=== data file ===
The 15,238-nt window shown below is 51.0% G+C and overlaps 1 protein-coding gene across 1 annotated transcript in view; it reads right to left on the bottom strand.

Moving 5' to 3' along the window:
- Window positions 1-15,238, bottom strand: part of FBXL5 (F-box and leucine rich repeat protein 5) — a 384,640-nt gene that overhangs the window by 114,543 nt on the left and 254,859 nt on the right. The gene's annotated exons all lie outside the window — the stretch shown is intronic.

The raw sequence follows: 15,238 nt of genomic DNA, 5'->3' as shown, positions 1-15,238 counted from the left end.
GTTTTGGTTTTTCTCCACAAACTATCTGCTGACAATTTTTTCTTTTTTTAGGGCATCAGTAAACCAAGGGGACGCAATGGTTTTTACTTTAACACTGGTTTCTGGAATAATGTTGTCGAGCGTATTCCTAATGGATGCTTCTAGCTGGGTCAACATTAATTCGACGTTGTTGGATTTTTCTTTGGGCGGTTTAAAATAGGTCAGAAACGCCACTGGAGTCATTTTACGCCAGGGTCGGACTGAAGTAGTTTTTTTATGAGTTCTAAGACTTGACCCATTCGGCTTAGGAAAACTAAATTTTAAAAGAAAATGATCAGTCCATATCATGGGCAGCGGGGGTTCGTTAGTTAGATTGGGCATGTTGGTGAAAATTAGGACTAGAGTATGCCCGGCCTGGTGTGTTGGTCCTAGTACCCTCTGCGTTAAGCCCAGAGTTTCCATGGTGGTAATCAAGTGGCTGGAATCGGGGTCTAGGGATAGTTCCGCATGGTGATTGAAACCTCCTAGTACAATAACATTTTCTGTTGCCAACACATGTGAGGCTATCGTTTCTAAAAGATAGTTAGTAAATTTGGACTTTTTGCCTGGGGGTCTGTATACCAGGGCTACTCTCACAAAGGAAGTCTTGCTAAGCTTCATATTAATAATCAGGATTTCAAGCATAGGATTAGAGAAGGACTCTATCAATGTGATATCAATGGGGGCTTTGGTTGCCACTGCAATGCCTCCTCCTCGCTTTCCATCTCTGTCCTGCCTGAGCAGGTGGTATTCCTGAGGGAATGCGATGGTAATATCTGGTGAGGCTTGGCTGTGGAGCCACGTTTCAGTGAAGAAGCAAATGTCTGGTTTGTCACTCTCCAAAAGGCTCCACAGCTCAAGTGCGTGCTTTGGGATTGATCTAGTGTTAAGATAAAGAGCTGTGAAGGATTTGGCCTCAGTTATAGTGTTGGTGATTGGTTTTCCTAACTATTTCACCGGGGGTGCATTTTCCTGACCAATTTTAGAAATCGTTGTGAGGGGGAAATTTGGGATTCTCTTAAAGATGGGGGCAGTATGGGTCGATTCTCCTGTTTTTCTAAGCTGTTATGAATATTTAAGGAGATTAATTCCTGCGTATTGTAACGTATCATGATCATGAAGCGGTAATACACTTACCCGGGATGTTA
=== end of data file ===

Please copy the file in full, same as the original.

The 15,238-nt window shown below is 51.0% G+C and overlaps 1 protein-coding gene across 1 annotated transcript in view; it reads right to left on the bottom strand.

Moving 5' to 3' along the window:
- Window positions 1-15,238, bottom strand: part of FBXL5 (F-box and leucine rich repeat protein 5) — a 384,640-nt gene that overhangs the window by 114,543 nt on the left and 254,859 nt on the right. The gene's annotated exons all lie outside the window — the stretch shown is intronic.

The raw sequence follows: 15,238 nt of genomic DNA, 5'->3' as shown, positions 1-15,238 counted from the left end.
GTTTTGGTTTTTCTCCACAAACTATCTGCTGACAATTTTTTCTTTTTTTAGGGCATCAGTAAACCAAGGGGACGCAATGGTTTTTACTTTAACACTGGTTTCTGGAATAATGTTGTCGAGCGTATTCCTAATGGATGCTTCTAGCTGGGTCAACATTAATTCGACGTTGTTGGATTTTTCTTTGGGCGGTTTAAAATAGGTCAGAAACGCCACTGGAGTCATTTTACGCCAGGGTCGGACTGAAGTAGTTTTTTTATGAGTTCTAAGACTTGACCCATTCGGCTTAGGAAAACTAAATTTTAAAAGAAAATGATCAGTCCATATCATGGGCAGCGGGGGTTCGTTAGTTAGATTGGGCATGTTGGTGAAAATTAGGACTAGAGTATGCCCGGCCTGGTGTGTTGGTCCTAGTACCCTCTGCGTTAAGCCCAGAGTTTCCATGGTGGTAATCAAGTGGCTGGAATCGGGGTCTAGGGATAGTTCCGCATGGTGATTGAAACCTCCTAGTACAATAACATTTTCTGTTGCCAACACATGTGAGGCTATCGTTTCTAAAAGATAGTTAGTAAATTTGGACTTTTTGCCTGGGGGTCTGTATACCAGGGCTACTCTCACAAAGGAAGTCTTGCTAAGCTTCATATTAATAATCAGGATTTCAAGCATAGGATTAGAGAAGGACTCTATCAATGTGATATCAATGGGGGCTTTGGTTGCCACTGCAATGCCTCCTCCTCGCTTTCCATCTCTGTCCTGCCTGAGCAGGTGGTATTCCTGAGGGAATGCGATGGTAATATCTGGTGAGGCTTGGCTGTGGAGCCACGTTTCAGTGAAGAAGCAAATGTCTGGTTTGTCACTCTCCAAAAGGCTCCACAGCTCAAGTGCGTGCTTTGGGATTGATCTAGTGTTAAGATAAAGAGCTGTGAAGGATTTGGCCTCAGTTATAGTGTTGGTGATTGGTTTTCCTAACTATTTCACCGGGGGTGCATTTTCCTGACCAATTTTAGAAATCGTTGTGAGGGGGAAATTTGGGATTCTCTTAAAGATGGGGGCAGTATGGGTCGATTCTCCTGTTTTTCTAAGCTGTTATGAATATTTAAGGAGATTAATTCCTGCGTATTGTAACGTATCATGATCATGAAGCGGTAATACACTTACCCGGGATGTTA